Half an hour later, the Logans left the parking lot, drove south on Main Street and turned west onto Route 9 for the roughly two-and-a-half-hour drive to Bangor. Close behind was “the eye,” the lead car in a surveillance operation that follows the target, describing streets, key buildings and landmarks to the rest of the team. Or, in this case, the panoramic views of spruce forests, glacial bogs and blueberry barrens along a twisting, two-lane highway known as “the Airline.”
At noon, about halfway to Bangor, Logan abruptly pulled off the highway, made a U-turn and backed along a side road into a secluded, heavily forested area. The current rotation meant Ehler and Deering were following “the eye” (a two-man team from U.S. Fish and Wildlife), who drove past, reporting what Logan had done. Ehler and Deering had to make a quick decision. Was Logan doing a “heat check,” to see if he was being followed? How to handle the line of vehicles — the Canadians and several U.S. Fish and Wildlife officers — following at staggered distances? If Logan became suspicious, he might abort the trip. Driving casually past the side road, they instructed the others, “Hold back until he’s on the road again,” and pulled into a dirt road further down the highway where they could see Logan’s Chevy once he resumed the drive to Bangor.
One of the Fish and Wildlife officers managed to make his way through the woods and got close enough to see what Logan was doing. He had taken from underneath his truck the long object and packaged it into a plywood box, which he then put in the back of his truck. “He’s mobile again,” the officer reported, but Ehler and Deering relaxed only when they saw Logan was back on the highway toward Bangor. The surveillance resumed. (Where Logan had parked, the officer recovered plastic electrical ties and observed long indentations in the soil and grass.)
At 1:15, Logan took the Banair Road exit to Bangor and drove directly to a FedEx outlet.
“By the time we reached Bangor,” Ehler recalls, “U.S. agents started appearing from out of nowhere. There were vehicles coming from left and right, so we held back and let them take over.”
At FedEx, Logan went inside with the long plywood box. Once he’d left, U.S. investigators inspected the shipment and found two narwhal tusks, one measuring 1.8 metres, the other 2.2 metres. Mission accomplished.
For centuries, we’ve been fascinated by the mysterious, romantic narwhal, the “unicorn of the sea.” A medium-sized whale with a distinctive spiral tusk that can grow up to three metres long, it lives in shifting cracks in the Arctic sea ice, mainly in Greenland and the Canadian Arctic.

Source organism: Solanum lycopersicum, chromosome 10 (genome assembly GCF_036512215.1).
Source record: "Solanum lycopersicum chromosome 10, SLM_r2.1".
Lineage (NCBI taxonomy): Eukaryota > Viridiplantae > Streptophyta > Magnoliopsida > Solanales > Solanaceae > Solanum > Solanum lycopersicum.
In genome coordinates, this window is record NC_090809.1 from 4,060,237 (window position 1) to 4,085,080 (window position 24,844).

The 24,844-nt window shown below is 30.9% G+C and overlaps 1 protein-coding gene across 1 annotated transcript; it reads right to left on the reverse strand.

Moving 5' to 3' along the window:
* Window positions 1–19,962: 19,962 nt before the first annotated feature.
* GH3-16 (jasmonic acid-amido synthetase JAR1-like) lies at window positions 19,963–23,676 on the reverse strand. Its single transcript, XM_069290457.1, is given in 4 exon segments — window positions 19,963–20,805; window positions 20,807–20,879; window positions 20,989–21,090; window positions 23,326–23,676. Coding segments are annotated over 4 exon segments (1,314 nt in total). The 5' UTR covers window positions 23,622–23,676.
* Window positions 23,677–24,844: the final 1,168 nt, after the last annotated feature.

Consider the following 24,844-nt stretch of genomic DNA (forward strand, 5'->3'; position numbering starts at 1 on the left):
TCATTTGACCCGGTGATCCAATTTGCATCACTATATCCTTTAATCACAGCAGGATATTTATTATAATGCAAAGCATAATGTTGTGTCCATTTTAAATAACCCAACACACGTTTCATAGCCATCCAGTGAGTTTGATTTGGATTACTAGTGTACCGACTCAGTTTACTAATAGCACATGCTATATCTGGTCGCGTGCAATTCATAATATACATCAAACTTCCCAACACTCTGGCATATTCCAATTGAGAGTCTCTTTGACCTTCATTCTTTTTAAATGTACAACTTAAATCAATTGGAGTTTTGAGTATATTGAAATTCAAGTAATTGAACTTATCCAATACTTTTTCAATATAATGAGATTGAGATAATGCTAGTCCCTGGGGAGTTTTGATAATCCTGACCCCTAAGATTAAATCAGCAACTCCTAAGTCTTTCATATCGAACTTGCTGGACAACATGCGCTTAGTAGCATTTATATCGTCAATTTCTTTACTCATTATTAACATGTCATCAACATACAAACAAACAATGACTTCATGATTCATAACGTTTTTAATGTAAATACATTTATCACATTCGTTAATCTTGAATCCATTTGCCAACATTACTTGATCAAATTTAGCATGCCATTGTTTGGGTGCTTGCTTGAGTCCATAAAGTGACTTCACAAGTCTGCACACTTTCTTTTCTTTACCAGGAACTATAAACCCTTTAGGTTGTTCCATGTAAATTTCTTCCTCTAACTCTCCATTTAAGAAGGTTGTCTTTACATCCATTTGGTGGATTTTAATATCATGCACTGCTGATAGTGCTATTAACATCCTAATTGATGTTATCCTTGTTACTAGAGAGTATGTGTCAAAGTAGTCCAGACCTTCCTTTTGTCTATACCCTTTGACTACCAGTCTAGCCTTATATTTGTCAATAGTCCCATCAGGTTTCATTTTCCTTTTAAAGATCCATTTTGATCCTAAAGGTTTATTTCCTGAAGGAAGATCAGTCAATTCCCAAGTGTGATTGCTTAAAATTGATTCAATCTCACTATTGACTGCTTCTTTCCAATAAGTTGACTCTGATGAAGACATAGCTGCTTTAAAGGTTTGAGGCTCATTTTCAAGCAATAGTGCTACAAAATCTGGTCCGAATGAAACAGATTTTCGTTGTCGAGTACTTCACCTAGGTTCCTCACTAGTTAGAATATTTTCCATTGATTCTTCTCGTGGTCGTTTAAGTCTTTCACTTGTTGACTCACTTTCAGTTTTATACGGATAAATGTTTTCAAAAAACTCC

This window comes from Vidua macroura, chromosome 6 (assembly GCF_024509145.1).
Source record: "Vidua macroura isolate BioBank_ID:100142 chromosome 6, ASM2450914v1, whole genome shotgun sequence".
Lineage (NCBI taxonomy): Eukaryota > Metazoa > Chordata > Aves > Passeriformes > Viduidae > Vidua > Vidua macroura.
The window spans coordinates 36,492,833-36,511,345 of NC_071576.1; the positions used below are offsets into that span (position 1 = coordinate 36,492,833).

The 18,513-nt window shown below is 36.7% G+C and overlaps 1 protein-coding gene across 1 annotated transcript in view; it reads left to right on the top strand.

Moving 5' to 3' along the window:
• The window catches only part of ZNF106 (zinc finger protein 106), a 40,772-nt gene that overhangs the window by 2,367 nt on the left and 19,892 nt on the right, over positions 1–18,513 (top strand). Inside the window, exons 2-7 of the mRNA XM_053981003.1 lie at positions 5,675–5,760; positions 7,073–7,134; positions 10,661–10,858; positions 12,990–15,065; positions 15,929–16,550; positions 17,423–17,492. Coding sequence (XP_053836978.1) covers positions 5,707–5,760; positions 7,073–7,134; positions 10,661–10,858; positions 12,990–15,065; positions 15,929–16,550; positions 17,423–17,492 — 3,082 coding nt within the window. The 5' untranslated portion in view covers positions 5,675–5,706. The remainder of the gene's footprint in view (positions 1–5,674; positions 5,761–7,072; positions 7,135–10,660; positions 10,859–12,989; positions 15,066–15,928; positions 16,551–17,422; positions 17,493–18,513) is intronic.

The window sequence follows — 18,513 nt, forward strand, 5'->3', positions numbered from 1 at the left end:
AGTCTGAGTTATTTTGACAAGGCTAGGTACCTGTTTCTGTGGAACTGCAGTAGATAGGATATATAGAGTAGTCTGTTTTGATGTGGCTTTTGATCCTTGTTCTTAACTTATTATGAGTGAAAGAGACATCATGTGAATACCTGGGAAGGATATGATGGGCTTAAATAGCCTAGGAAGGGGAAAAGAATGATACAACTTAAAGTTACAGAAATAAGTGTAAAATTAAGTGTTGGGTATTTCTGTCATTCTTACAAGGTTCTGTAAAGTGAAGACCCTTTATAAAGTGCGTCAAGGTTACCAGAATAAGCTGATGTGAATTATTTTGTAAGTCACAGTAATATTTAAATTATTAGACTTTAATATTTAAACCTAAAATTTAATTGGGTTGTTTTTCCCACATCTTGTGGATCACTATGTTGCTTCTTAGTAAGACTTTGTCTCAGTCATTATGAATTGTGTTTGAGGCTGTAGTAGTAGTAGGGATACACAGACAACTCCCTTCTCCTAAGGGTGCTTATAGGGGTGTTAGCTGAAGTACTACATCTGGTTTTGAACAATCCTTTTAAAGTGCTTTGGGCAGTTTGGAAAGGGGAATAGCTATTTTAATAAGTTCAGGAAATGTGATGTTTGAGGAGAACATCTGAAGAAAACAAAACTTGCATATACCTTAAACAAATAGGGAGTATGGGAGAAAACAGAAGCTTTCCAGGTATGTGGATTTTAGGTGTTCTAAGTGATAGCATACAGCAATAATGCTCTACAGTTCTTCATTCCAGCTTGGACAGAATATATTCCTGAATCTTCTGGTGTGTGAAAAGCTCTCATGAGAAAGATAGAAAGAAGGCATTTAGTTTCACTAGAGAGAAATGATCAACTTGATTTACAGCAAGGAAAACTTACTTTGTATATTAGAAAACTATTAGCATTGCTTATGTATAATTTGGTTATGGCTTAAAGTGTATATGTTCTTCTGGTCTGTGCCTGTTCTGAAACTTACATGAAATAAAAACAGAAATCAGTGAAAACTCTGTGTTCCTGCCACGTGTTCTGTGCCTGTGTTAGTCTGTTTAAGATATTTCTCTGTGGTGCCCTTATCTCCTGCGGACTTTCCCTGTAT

Centuries ago, ocean-going traders sold narwhal tusks as unicorn horns for many times their weight in gold (ground up, the tusks were thought to be an aphrodisiac and a treatment for poisoning). In the 16th century, English explorer Martin Frobisher, returning from an expedition to the Canadian North, presented a horn to Queen Elizabeth I, who kept it in her cabinet of curiosities. As explorers and naturalists learned more about the world’s animals and fish, the “sea-unicorn” was identified as a whale with a long tusk. The Swedishzoologist Carl Linnaeus, in his seminal Systema Naturae written in the 18th century, called it “narwhal” from the Norse word nar, or “corpse,” referring to the mammal’s mottled grey pigmentation thought to resemble the flesh of a drowned sailor.
oday, with an estimated population of 75,000 to 80,000, the narwhal is identified as a species of “special concern” by the Committee on the Status of Endangered Wildlife in Canada (COSEWIC), meaning that narwhal are not “threatened” or “endangered,” but do face risks. The Inuit are permitted to harvest a restricted number — they use the skin, meat, organs and blubber (the top layer — the maqtaq — is a prized delicacy) and sell the tusks or fashion them into art. Tusks sold in Canada must carry tags indicating they were obtained in a legal Inuit hunt and generally fetch around $125 per foot. But the big money is in resale to collectors in countries with import bans such as the U.S., where the trade is prohibited (with a few specific exceptions) under the Endangered Species Act of 1973 and the Marine Mammals Protection Act. Restrictions also exist in a number of other countries because narwhal are listed in the 170-nation Convention in International Trade in Endangered Species of Wild Fauna and Flora (CITES).
Despite layers of regulation and controls, it is possible to legally buy and sell narwhal tusks or other parts, but it requires a lot of documentation. Reputable sellers won’t touch a tusk that doesn’t come with a harvest tag, which keeps track of the number of narwhals killed to ensure hunters don’t go over the annual quota. A marine-mammal transportation licence is required to take tusks out of Nunavut. To remove them from Canada to one of the countries where it’s legal to import them requires various CITES approvals and permits from Fisheries and Oceans Canada.
Still, for anything desirable and potentially profitable, even if it’s heavily regulated and subject to criminal codes (from drugs to weapons to exotic animal parts), there will be a black market. This is what lured a former RCMP officer over to the wrong side of the law.
Check your December issue of Wildlife Update for the continuation of this fascinating story!